Chapter fourteen – the mechanisms of Mg2+ and Co2+ transport by the CorA family of divalent cation transporters
Date of Issue2012
School of Biological Sciences
The metal ions Mg2+ and Co2+ are essential for life, although to different degree. They have similar chemical and physical properties, but their slight differences result in Mg2+ to be the most abundant metal ion in living cells and the trace element Co2+ being toxic at relatively low concentrations. Specialized transporters have evolved in living cells to supply and balance the Mg2+ and Co2+ need of the cells. The current knowledge of the molecular mechanisms of Mg2+ and Co2+ -specific transporters is very limited at this point. Recently, there has been remarkable advances to understand the CorA family, a family of transporters that are able to transport both ions. These new data have increased our insights in how Mg2+ and Co2+ are translocated across membranes. Presently, CorA is probably the best system to study the mechanisms of Mg2+ and Co2+ transport. This chapter discusses the mechanisms through which CorA selects, transports, and regulates the translocation of its substrate. In addition, we highlight the physical and chemical properties of the substrates, which are important parameters required for better understanding of the transporter action.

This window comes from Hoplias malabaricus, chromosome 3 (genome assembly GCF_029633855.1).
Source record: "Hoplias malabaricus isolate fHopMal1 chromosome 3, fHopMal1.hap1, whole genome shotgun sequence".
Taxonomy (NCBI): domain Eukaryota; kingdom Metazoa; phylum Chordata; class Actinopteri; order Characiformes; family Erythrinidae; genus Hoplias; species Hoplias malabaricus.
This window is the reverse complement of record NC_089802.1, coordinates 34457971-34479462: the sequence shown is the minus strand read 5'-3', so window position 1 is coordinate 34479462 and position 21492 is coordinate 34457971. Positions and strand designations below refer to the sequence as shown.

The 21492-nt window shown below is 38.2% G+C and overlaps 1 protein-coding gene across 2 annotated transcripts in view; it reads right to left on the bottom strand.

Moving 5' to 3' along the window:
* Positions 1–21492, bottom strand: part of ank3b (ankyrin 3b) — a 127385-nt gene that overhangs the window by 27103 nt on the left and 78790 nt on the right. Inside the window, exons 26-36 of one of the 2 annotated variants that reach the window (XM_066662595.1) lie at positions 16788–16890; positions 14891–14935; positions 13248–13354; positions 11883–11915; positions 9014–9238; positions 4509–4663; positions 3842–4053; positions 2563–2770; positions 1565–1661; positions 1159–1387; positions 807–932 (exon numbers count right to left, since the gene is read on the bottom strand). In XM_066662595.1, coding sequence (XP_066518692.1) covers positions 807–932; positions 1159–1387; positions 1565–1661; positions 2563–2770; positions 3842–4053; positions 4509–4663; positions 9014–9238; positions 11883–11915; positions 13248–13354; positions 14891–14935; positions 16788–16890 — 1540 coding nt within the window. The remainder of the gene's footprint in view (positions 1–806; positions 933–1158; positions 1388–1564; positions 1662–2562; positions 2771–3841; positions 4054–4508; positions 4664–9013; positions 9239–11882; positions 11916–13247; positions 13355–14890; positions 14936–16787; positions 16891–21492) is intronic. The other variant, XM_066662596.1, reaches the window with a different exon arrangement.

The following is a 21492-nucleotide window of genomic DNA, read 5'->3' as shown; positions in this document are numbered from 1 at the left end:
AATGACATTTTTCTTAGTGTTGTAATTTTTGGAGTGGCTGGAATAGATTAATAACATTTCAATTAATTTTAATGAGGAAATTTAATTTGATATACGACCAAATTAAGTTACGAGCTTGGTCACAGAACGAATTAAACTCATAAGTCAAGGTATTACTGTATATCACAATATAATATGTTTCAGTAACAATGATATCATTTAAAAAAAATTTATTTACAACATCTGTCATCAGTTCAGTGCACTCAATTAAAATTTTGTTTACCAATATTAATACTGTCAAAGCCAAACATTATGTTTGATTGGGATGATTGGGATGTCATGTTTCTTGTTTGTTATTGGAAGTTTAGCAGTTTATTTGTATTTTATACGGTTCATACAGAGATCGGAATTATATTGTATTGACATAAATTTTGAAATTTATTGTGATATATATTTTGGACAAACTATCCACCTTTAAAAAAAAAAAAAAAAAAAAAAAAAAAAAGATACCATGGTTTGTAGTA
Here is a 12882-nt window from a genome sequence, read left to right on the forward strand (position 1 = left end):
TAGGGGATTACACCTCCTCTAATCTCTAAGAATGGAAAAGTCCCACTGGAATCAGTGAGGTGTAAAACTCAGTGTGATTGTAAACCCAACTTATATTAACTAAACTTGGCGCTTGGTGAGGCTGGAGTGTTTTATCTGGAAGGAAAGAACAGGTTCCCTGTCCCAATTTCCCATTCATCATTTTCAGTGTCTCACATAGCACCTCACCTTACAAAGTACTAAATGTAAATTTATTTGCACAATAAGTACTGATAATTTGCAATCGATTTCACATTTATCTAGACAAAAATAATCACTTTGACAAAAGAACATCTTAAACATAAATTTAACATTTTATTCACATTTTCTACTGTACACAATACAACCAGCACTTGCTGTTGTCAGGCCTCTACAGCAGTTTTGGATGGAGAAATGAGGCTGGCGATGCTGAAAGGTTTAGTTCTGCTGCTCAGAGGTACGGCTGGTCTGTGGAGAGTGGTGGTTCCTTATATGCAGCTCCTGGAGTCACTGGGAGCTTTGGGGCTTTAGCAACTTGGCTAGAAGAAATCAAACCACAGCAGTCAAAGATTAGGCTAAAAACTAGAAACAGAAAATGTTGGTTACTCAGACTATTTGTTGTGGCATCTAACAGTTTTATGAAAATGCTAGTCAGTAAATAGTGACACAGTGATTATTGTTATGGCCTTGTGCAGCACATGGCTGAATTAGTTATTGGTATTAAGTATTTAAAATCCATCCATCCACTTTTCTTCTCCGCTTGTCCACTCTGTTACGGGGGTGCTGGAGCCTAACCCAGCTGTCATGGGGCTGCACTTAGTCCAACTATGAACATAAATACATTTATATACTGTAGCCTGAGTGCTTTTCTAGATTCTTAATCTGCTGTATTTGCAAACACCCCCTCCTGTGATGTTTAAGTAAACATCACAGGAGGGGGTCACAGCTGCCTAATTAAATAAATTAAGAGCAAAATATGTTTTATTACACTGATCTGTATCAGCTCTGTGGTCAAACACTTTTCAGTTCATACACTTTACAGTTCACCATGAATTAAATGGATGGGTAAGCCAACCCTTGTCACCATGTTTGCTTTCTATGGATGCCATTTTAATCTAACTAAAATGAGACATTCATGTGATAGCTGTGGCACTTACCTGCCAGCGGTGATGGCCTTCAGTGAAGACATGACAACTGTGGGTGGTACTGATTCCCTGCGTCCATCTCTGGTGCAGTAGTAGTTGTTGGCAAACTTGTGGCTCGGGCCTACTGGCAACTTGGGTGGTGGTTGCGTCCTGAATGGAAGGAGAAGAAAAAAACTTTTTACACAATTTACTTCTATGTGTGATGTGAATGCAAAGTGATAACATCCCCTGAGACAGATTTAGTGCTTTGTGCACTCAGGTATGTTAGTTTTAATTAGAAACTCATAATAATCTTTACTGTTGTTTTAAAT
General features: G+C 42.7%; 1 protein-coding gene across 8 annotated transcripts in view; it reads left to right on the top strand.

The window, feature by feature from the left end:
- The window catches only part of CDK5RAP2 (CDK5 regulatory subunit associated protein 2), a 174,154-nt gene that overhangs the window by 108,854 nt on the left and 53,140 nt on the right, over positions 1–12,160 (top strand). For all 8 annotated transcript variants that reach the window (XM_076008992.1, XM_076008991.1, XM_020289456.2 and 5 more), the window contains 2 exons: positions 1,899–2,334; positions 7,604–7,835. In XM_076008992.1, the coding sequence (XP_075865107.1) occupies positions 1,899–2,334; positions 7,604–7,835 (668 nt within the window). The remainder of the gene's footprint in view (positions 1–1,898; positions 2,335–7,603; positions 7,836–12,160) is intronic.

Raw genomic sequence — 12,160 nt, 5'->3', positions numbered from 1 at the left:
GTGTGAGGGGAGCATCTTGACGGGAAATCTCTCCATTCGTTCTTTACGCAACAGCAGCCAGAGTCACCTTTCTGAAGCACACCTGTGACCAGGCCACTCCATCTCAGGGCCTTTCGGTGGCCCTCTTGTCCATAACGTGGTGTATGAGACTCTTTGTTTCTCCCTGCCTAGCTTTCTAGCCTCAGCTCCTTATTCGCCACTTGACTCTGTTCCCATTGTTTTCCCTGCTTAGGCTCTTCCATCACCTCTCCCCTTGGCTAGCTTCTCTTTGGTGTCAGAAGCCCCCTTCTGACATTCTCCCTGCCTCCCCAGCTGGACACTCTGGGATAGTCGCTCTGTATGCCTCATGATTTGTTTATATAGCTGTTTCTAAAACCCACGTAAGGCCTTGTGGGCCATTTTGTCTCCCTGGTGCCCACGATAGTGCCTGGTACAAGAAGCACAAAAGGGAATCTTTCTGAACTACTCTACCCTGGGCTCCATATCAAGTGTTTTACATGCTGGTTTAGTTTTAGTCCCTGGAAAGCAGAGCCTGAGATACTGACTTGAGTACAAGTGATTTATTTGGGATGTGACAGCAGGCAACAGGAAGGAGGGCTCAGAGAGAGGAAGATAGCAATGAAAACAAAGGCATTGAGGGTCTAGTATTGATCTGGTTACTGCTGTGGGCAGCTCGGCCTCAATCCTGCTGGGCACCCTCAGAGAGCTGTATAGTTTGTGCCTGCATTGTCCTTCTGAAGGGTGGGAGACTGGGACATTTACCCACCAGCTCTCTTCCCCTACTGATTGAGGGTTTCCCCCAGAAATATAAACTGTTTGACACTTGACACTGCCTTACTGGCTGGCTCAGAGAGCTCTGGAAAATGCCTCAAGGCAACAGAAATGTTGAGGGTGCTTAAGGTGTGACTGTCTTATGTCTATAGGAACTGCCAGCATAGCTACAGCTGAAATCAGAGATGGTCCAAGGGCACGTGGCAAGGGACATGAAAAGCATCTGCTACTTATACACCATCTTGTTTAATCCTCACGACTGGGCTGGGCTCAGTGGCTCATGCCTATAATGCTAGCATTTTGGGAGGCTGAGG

Current topics in membranes